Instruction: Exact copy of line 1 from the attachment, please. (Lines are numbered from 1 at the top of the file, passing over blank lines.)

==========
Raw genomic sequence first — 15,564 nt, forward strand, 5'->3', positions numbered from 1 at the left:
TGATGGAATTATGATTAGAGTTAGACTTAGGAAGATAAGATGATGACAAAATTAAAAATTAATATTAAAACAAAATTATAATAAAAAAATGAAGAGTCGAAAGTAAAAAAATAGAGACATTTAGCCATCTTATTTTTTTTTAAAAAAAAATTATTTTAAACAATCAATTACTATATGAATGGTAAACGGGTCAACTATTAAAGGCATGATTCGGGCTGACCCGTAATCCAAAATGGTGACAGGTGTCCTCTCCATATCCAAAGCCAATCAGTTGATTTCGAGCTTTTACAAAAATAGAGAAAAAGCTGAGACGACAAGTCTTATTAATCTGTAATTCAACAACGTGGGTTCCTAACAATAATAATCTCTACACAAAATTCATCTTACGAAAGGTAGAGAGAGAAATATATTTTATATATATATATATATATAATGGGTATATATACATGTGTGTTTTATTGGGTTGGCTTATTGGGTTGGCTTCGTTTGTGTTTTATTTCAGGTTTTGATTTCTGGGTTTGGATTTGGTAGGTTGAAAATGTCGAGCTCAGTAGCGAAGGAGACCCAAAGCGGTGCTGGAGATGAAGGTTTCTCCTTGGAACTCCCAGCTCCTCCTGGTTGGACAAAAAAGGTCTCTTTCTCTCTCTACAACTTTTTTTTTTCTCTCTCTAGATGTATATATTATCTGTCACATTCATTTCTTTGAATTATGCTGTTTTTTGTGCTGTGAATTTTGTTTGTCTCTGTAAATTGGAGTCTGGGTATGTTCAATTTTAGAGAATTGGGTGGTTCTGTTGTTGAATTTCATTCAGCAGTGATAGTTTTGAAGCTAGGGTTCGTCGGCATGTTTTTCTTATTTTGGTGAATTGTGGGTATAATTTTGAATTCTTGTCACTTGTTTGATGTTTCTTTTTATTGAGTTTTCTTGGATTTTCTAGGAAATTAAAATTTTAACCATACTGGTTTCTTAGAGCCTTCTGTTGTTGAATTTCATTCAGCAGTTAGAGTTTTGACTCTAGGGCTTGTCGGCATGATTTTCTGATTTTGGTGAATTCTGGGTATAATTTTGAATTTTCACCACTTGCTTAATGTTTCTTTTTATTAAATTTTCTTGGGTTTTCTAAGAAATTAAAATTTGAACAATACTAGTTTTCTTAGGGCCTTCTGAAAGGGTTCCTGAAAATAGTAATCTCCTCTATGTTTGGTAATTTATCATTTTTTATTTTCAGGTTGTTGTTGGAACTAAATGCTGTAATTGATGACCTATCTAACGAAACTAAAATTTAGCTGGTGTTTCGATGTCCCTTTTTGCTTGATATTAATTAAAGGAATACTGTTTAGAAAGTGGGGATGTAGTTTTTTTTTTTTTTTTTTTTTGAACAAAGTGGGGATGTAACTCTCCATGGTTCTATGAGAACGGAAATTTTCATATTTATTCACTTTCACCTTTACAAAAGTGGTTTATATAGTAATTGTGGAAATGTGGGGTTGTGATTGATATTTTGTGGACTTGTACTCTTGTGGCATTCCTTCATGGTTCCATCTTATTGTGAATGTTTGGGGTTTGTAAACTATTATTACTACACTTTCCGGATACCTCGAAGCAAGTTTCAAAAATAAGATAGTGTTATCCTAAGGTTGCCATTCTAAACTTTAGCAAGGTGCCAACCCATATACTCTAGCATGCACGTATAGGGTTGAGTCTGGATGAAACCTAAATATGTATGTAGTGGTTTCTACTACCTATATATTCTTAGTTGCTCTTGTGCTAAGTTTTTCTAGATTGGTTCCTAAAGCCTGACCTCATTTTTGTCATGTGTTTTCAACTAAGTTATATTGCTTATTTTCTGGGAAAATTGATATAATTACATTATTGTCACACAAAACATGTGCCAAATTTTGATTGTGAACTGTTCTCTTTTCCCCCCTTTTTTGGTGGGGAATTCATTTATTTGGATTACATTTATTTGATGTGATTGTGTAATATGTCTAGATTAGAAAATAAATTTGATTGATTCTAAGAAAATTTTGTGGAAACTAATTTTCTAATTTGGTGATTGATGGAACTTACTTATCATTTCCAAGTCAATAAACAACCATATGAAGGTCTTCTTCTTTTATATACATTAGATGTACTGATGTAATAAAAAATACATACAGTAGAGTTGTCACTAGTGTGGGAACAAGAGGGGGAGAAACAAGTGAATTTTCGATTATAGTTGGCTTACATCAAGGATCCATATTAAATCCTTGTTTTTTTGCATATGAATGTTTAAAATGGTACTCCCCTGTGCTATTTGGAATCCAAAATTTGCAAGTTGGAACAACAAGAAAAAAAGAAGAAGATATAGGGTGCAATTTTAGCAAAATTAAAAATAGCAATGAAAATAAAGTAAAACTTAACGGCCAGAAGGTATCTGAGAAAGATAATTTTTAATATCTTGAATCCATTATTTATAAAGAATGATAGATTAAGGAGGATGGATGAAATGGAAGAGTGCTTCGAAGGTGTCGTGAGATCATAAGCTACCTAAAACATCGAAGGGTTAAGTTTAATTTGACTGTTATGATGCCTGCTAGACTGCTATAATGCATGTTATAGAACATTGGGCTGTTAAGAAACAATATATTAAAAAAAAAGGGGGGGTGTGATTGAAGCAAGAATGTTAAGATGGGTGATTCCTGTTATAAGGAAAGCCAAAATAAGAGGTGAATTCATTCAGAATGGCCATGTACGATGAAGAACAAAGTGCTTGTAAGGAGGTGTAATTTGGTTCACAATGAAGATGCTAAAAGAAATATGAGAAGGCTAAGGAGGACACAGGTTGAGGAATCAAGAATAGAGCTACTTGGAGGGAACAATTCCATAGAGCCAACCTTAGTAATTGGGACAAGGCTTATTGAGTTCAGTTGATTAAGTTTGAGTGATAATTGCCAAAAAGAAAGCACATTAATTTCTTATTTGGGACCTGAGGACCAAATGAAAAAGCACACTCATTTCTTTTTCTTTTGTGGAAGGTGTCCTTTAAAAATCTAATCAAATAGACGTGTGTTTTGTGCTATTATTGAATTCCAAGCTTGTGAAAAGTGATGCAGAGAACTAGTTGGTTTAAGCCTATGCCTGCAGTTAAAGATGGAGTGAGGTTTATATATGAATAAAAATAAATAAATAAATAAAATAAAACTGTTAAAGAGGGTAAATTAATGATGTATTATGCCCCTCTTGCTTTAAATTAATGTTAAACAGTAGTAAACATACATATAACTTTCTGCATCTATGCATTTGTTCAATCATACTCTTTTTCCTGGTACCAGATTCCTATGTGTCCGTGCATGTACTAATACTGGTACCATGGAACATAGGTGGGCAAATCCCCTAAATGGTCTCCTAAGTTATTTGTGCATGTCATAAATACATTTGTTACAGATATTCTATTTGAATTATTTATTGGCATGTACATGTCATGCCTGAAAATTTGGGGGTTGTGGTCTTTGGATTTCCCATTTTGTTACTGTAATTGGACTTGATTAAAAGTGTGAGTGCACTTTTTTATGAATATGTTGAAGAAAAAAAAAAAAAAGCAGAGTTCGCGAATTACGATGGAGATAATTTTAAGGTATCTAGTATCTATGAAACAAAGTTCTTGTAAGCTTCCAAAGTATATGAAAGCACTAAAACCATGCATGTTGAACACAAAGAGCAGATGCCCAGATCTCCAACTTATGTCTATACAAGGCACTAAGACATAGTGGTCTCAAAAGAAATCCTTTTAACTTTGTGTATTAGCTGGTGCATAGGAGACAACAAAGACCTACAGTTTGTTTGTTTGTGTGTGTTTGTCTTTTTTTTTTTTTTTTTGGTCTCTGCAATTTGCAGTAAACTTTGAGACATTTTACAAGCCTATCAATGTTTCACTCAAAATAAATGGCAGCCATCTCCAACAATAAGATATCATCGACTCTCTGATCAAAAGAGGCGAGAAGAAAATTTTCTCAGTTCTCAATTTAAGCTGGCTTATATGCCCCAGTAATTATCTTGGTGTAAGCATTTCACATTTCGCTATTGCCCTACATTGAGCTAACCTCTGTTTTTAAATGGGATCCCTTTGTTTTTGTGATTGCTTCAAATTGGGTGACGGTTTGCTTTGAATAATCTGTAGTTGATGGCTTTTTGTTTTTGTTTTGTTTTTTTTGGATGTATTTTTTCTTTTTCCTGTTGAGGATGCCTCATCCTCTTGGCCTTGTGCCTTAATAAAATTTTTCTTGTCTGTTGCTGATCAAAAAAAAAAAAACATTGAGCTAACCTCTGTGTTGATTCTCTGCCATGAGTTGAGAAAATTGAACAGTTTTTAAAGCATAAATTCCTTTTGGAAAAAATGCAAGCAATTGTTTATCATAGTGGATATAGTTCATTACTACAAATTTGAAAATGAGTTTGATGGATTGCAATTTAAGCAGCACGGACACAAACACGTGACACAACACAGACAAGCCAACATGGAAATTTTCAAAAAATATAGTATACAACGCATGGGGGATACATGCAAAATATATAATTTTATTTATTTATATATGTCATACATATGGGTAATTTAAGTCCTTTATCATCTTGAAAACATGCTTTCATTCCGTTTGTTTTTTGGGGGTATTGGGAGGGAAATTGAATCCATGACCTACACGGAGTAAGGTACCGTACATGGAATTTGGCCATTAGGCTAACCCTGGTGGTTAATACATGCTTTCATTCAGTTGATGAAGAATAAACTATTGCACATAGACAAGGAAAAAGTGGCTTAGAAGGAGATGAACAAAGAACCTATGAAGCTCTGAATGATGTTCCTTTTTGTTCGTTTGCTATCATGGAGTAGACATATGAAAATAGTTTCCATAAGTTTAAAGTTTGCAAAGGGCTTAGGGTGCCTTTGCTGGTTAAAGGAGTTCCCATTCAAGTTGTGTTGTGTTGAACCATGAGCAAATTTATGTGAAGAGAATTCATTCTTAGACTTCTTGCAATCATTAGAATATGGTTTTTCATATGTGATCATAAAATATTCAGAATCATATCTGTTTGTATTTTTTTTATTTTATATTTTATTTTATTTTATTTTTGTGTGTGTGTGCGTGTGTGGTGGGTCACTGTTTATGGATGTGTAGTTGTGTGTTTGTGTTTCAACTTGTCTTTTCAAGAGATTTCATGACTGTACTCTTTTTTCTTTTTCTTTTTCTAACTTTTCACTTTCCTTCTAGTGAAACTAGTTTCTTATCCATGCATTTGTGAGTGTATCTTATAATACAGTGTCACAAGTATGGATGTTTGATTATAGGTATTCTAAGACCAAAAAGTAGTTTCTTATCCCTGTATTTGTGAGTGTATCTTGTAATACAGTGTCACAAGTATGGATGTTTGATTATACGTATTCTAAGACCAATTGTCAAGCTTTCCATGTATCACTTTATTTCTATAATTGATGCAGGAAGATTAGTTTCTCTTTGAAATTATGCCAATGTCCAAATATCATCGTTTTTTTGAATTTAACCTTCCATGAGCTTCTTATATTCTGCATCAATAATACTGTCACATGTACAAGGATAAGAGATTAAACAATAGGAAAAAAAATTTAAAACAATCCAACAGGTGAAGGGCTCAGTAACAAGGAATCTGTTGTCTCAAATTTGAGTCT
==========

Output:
Raw genomic sequence first — 15,564 nt, forward strand, 5'->3', positions numbered from 1 at the left: